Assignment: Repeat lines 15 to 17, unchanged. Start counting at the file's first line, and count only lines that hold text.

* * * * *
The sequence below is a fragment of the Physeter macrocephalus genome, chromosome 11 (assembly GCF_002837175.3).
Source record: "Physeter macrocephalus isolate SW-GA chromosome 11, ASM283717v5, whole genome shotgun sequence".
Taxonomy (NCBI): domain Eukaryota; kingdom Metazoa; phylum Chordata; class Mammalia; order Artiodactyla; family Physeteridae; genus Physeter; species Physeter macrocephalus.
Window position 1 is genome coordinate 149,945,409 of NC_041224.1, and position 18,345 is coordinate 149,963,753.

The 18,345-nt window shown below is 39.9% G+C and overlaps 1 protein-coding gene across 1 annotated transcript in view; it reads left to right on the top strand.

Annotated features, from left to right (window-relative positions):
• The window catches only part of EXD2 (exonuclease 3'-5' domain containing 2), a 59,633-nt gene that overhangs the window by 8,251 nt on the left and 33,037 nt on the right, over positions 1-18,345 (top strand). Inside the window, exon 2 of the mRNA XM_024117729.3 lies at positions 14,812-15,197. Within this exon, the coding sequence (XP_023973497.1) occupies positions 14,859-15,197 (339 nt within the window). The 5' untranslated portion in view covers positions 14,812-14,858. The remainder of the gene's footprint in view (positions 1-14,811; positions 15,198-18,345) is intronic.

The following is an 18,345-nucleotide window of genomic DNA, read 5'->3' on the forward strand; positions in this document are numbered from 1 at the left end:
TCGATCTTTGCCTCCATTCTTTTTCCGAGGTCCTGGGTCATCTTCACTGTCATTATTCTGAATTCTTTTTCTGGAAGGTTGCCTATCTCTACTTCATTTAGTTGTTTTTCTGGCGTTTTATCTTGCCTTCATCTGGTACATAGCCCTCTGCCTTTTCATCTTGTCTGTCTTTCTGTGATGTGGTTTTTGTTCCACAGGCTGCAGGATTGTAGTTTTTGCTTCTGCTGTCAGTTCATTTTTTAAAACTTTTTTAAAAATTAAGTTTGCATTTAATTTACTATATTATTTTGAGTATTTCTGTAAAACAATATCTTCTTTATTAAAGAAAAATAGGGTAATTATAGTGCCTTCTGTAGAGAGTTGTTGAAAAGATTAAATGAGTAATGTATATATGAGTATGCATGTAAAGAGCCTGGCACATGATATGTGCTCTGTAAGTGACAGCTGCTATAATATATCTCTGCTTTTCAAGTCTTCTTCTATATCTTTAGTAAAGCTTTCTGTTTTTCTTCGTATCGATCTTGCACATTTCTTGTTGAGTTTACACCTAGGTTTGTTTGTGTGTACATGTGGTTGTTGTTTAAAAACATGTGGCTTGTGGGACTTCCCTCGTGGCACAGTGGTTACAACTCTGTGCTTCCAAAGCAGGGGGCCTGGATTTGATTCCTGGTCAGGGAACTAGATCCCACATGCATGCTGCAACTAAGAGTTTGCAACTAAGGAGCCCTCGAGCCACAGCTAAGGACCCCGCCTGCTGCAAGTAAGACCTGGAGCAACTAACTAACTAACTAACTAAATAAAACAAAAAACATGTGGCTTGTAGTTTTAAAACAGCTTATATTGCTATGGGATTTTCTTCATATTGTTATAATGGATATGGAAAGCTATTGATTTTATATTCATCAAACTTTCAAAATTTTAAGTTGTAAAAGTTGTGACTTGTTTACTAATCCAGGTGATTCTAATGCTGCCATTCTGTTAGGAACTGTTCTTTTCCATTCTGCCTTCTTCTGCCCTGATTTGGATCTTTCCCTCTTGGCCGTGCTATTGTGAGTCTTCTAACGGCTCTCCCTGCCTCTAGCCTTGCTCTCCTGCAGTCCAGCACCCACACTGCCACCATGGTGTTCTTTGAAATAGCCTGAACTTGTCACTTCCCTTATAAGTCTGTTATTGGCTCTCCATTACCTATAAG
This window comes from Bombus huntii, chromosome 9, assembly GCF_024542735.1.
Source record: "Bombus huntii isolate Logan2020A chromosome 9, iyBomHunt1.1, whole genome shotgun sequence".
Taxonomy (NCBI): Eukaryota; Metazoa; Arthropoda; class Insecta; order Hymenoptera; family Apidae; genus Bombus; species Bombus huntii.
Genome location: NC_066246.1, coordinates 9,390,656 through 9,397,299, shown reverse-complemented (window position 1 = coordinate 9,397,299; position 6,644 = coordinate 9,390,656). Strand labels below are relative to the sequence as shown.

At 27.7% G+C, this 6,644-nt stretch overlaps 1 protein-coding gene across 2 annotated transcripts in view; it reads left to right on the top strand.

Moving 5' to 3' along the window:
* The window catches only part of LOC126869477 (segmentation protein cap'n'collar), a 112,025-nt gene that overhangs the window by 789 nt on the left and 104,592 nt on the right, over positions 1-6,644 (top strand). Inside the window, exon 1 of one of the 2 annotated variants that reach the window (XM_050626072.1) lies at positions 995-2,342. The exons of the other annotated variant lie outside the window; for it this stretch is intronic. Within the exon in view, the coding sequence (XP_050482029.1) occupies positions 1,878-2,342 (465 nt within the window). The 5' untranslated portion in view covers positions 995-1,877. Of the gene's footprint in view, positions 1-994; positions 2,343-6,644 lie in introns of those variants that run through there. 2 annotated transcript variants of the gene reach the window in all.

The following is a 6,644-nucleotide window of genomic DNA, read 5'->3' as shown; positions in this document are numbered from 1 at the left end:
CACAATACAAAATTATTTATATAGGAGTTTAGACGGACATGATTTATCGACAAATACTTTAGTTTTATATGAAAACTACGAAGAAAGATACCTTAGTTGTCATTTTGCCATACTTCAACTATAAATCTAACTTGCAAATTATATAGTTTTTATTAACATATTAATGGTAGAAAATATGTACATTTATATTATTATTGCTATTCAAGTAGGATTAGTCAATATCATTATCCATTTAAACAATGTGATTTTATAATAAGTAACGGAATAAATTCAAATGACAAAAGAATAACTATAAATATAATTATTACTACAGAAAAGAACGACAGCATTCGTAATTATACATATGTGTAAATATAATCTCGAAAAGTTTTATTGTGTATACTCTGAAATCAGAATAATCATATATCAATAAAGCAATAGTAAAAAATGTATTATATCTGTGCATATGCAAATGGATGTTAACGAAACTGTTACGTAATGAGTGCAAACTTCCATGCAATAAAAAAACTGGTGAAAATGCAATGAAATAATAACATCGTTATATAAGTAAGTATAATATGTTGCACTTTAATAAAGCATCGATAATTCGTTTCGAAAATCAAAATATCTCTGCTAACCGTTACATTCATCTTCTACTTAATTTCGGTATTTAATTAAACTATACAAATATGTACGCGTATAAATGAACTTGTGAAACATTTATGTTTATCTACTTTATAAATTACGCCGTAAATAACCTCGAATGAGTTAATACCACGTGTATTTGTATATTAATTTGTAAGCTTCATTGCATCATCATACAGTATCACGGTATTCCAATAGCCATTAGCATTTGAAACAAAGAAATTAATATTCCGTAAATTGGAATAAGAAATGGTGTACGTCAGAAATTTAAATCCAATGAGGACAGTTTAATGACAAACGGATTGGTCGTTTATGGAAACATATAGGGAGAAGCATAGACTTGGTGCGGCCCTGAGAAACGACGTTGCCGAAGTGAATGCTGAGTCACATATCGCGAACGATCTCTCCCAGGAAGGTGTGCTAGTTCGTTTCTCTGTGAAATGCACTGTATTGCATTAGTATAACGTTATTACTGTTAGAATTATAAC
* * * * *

Moving 5' to 3' along the window:
* The window catches only part of LOC126869477 (segmentation protein cap'n'collar), a 112,025-nt gene that overhangs the window by 789 nt on the left and 104,592 nt on the right, over positions 1-6,644 (top strand). Inside the window, exon 1 of one of the 2 annotated variants that reach the window (XM_050626072.1) lies at positions 995-2,342. The exons of the other annotated variant lie outside the window; for it this stretch is intronic. Within the exon in view, the coding sequence (XP_050482029.1) occupies positions 1,878-2,342 (465 nt within the window). The 5' untranslated portion in view covers positions 995-1,877. Of the gene's footprint in view, positions 1-994; positions 2,343-6,644 lie in introns of those variants that run through there. 2 annotated transcript variants of the gene reach the window in all.

The following is a 6,644-nucleotide window of genomic DNA, read 5'->3' as shown; positions in this document are numbered from 1 at the left end: